"This team is your creation, this whining, overpaid, dysfunctional team that now has lost eight straight games at the worst possible time. This team with a bloated payroll and dissension running through its clubhouse like someone trying to go from first to third on a single up the middle. This team that's now imploded right in front of all our eyes. Your team. The one with the highest payroll in baseball. The one you put together."
By now we're up to the classic body-counts of the Bronx Zoo Yankees--quick, somebody fire Art Fowler! But where the Yankees could use such chaos to motivate themselves and change the team's course, the Red Sox's prospects, with their two superstars injured, seem much less rosy. This is a team which, save for perhaps David Cone--who's forgotten more about winning than Dan Duqette ever will know--has that thousand-yard stare for an aura, with an extra-crispy coating.
With the Sox up for sale and new management an eventuality, Duquette has now cemented his own status as Dead Man Walking. Wouldn't you know it, he made Jimy Williams live out the same fate for the better part fo the season. It's funny how what goes around, comes around.
Technically, the Sox are not dead, not with a four-game series against the Yankees looming this weekend. But they've already torn themselves apart and have proceeded to the postmortem. In retropsect, we should have forseen this. As the New York Daily News' Bill Madden points out, on May 30, Martinez beat the Yanks 3-0, striking out 13 at Fenway. Afterward, Pedro said he was tired of talking about the Yankees and the curse of Babe Ruth. "Why don't we just wake up the Bambino, and maybe I'll drill him in the ass?" asked the world's greatest pitcher.
Since then, the Sox have slipped eight games in the standings to the Yanks, and Martinez hasn't won a single game (he's 0-1 in five starts with a 5.27 ERA ). The Bambino apparently awoke in the form of the Grim Forksman, and now he's firmly stuck it in the Sox's barbecue-reddened asses. Mess with the bull, you get the horns; mess with the Babe, you get the fork.
On May 17, 1998, I spent the better part of a Saturday afternoon puttering around my apartment, mostly working on my computer, which sits in my bedroom. I'd had the baseball game between the Yankees and the Minnesota Twins on the TV in the other room, but after two or three innings, I switched over to an NBA playoff game between the Chicago Bulls and the Indiana Pacers. Mostly I ignored the game--a nondescript NBA Eastern Conference playoff game, full of hard fouls, lousy shooting, and the boring excellence of Michael Jordan in the clutch. A few hours later, I emerged from my room to find I'd missed David Wells' perfect game.
On July 18, 1999, I went to the movies with two of my pals. We saw Eyes Wide Shut, Stanley Kubrick's final movie. When we got home, we found an overly excited message from our friend Julie, who'd gone to Yankee Stadium, something to the effect of, "Omigod, it was so great! I can't believe it!" I called her back, clueless about the source of her excitment. It turned out once again I'd missed a perfect game, this time David Cone's, against the Montreal Expos. Eyes wide shut indeed!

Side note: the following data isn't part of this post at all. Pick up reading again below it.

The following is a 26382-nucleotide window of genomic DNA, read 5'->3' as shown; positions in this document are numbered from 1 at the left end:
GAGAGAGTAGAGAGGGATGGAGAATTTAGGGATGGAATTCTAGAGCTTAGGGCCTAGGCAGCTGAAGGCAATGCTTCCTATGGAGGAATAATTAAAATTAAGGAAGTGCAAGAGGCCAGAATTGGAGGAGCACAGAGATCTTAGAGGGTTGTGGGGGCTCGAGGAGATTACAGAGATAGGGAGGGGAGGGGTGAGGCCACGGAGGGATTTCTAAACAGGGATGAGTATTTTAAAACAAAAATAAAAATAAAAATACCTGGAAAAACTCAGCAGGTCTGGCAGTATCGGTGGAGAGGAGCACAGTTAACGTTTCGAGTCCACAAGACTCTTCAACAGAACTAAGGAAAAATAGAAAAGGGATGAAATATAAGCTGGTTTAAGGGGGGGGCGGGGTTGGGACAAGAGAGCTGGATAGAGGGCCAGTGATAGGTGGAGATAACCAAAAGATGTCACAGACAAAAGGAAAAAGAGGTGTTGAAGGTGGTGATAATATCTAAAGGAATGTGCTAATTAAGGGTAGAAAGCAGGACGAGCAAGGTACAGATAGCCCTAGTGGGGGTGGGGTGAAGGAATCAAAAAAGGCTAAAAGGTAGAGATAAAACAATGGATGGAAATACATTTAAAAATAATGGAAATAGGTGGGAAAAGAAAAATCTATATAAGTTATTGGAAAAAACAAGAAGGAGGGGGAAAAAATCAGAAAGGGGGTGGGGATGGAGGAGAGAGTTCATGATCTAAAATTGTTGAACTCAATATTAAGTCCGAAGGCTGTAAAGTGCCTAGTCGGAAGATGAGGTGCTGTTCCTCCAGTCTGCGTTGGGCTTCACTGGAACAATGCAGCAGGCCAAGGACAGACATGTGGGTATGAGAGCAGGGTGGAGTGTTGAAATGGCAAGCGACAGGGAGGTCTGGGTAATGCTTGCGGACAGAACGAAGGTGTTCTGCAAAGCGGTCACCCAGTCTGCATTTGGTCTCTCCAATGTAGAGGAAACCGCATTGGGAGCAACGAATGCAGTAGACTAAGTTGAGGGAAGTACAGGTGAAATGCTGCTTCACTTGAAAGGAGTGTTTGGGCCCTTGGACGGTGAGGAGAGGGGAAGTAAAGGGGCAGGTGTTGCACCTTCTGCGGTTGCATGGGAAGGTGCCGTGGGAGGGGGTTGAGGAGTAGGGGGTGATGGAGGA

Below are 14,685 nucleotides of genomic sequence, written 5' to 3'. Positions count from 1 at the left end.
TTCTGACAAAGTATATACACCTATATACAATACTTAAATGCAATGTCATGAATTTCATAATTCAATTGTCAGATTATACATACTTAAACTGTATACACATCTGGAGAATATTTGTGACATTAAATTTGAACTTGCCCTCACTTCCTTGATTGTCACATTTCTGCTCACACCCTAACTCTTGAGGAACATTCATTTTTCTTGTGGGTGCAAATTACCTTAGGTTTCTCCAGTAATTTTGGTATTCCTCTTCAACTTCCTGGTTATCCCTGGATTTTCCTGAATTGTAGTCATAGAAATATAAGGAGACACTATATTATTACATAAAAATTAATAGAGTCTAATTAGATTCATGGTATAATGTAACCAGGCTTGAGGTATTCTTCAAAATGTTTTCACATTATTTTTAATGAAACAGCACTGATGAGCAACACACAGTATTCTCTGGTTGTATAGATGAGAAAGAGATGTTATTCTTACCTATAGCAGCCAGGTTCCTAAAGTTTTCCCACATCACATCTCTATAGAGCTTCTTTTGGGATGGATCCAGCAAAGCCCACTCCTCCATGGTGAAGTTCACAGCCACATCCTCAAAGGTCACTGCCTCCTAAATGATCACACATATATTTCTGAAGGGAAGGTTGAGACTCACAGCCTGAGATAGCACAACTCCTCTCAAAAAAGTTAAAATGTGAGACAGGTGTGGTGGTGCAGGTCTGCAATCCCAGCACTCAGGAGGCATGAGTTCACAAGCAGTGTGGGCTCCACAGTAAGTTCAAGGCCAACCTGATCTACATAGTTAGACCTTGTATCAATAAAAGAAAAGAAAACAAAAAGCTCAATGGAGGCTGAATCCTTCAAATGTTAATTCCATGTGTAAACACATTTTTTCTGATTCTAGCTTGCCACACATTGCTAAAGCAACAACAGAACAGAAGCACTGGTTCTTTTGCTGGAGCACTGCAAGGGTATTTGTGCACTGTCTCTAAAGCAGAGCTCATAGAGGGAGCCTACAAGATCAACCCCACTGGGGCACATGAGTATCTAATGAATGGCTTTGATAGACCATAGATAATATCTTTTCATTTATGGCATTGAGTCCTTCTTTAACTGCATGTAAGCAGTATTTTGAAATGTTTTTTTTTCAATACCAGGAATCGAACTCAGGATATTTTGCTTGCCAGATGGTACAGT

But on September 2, 2001, I was right in front of my parents' big-screen TV in Salt Lake City, watching one hell of a pitching duel. While the Red Sox's David Cone valiantly staved off the Yanks, he was outshined by his replacement in the Yankee rotation, Mike Mussina, who came within ONE STRIKE of a perfect game!
I had the game on from before the first pitch, but I'd missed the fifth through seventh innings while eating dinner with my folks. I sat down to dinner remarking that Mussina still had a no-hitter going, but thinking nothing much of it. But when I came in from dinner to see that row of zeroes at the end of the seventh, I was locked in. By the top of the ninth inning, I was on my feet, waving the Yankee runners around the bases like I was Willie Randolph--and I was relieved the Yanks only got one run because the tension was almost too unbearable to wait through. As soon as the Yanks scored, I called Issa, my roommate back in Manhattan, to make sure he was watching the game. "We're all here," he told me.
When Clay Bellinger, who'd scored the only run of the game as a pinch-runner for Tino Martinez, made his diving stop of Troy O'Leary's smash, I was SURE that destiny would prevail, and I would finally see a perfect game through to the finish. When Lou Merloni struck out, I pumped my fist and hollered. By the time the count reached two strikes on Carl Everett, the Red Sox's pinch-psychopath, I had to set my beer aside because I was jumping up and down in anticipation.
And when Carl Everett's blooper fell into the gap, I let out a curse so loud and so vile that dogs howled, paint peeled, milk curdled, and neighbors rushed to cover their children's ears. Carl Everett, a man whose tendencies I have mocked in this space on countless occasions, had repaid me and every other Yanks fan for all of the schadenfreude we've enjoyed at his expense.
But the Yanks still made the final out, winning 1-0 and completing a three-game sweep of the Red Sox which plunged them into turmoil (more on that in another post).
Perfection in the form of 27 up and 27 down still eludes me (unlike the other kinds, heh heh heh). Fortunately, it's not as if I'd never seen a no-hitter before: